[Skip to Navigation]
Sign In
Comment & Response
January 13, 2022

Hypofractionated Radiotherapy for Locally Advanced Non–Small Cell Lung Cancer—Does Size Matter?—Reply

Author Affiliations
  • 1Department of Radiation Oncology, University of Texas Southwestern Medical Center, Dallas
JAMA Oncol. 2022;8(3):481. doi:10.1001/jamaoncol.2021.7160

In Reply We thank Ohri and Werner-Wasik for their thoughtful comments and questions on our randomized clinical trial.1 Stepwise Cox regression analysis with logarithmic transformation of disease volumes and grouped diseases revealed the same significant variables as in our previous analysis. We did not identify any significant interaction between radiotherapy schedule and gross tumor volume, planning target volume, T stage, or N stage to explain the lack of association between disease volume and overall survival in our patient population.1 The discrepancy between our data and the findings of previous works may represent a differing disease burden compared with the Radiation Therapy Oncology Group (RTOG) 93-11 trial (which had a large proportion of patients with node-negative2 and stage I disease3) and lower performance status and ineligibility for the concurrent chemoradiation treatment of the ACRIN 6668/RTOG 0235 trial.4 In view of the association of esophageal biologically effective dose with worsened overall survival, a possibility is that, for patients with node-positive disease ineligible for concurrent chemotherapy, hypofractionated radiation to the mediastinum may be best limited to a more conservative total dose, while treatment intensification is reserved for the primary tumor. If so, ongoing trials of stereotactic body radiotherapy boost only to primary tumor in patients with stage III disease may help guide further treatment strategies for this frail patient population.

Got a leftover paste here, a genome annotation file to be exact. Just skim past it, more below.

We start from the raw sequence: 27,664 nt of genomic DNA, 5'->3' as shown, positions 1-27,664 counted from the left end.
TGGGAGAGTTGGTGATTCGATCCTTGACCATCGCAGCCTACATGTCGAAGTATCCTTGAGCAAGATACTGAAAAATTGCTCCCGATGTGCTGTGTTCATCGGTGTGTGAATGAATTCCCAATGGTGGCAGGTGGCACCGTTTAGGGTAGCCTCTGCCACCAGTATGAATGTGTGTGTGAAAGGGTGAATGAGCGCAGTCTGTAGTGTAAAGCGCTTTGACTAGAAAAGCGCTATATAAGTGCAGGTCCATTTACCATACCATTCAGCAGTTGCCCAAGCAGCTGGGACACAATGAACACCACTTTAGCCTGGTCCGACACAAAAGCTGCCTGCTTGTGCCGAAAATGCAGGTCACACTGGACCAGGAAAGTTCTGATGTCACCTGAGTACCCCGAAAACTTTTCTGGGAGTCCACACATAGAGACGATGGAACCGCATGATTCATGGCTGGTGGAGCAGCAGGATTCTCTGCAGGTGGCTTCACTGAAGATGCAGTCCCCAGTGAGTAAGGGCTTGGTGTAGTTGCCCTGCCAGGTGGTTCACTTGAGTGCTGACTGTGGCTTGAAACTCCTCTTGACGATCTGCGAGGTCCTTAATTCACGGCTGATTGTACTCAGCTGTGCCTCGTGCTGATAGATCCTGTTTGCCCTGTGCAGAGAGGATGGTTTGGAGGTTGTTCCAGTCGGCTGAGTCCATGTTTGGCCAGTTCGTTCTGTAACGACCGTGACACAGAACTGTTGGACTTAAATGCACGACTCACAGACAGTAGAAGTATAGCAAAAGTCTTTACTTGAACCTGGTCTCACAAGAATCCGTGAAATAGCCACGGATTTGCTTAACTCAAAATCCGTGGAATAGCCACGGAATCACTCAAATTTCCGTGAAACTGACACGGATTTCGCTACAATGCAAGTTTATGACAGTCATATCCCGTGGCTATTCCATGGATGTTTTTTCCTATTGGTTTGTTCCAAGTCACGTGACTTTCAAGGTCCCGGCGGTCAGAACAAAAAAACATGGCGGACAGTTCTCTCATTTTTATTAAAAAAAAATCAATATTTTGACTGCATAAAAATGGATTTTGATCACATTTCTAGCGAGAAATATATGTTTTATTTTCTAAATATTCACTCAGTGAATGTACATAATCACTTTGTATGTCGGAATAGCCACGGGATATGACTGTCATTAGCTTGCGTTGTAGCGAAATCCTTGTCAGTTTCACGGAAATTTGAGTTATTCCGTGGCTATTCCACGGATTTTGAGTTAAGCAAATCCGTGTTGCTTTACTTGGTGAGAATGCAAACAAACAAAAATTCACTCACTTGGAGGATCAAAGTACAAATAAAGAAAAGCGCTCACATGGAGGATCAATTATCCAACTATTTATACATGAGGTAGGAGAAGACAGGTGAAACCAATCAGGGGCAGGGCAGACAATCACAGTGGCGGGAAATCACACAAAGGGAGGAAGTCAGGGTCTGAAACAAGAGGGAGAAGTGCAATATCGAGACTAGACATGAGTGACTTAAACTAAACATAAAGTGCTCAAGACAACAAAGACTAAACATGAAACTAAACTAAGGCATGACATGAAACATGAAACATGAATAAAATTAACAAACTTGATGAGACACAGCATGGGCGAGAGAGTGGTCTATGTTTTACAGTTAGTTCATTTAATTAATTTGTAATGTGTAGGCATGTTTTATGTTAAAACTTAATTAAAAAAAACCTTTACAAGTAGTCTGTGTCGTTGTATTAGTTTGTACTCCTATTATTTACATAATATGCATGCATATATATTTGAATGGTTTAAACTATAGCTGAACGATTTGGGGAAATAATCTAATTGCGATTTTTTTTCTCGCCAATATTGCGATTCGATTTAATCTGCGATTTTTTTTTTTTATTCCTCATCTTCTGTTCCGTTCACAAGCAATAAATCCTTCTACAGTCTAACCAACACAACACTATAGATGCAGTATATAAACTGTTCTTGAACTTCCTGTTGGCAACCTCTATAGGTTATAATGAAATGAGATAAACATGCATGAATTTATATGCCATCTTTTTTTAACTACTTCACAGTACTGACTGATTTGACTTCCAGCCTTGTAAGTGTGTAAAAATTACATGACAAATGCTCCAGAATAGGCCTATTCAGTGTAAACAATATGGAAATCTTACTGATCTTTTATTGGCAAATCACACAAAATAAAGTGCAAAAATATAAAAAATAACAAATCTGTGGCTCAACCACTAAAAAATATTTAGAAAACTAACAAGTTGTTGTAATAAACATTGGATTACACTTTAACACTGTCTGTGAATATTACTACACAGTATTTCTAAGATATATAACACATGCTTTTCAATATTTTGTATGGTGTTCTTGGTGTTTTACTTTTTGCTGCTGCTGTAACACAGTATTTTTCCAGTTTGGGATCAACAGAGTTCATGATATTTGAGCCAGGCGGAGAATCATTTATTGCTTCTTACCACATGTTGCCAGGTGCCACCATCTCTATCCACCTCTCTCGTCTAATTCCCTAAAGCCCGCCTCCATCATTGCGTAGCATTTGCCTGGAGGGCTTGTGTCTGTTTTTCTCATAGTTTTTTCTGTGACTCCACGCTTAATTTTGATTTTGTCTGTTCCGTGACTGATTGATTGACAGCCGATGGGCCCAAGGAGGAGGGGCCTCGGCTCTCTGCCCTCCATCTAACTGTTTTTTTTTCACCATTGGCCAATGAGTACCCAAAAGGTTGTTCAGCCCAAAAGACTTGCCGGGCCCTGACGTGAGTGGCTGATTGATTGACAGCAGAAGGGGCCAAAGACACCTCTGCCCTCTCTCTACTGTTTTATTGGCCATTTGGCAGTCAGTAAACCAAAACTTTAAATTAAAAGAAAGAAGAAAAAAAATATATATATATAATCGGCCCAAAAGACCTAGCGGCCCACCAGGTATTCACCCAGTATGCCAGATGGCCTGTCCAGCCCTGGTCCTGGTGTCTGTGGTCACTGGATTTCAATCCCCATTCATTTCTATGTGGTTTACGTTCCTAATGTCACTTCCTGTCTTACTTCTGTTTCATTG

Add or change institution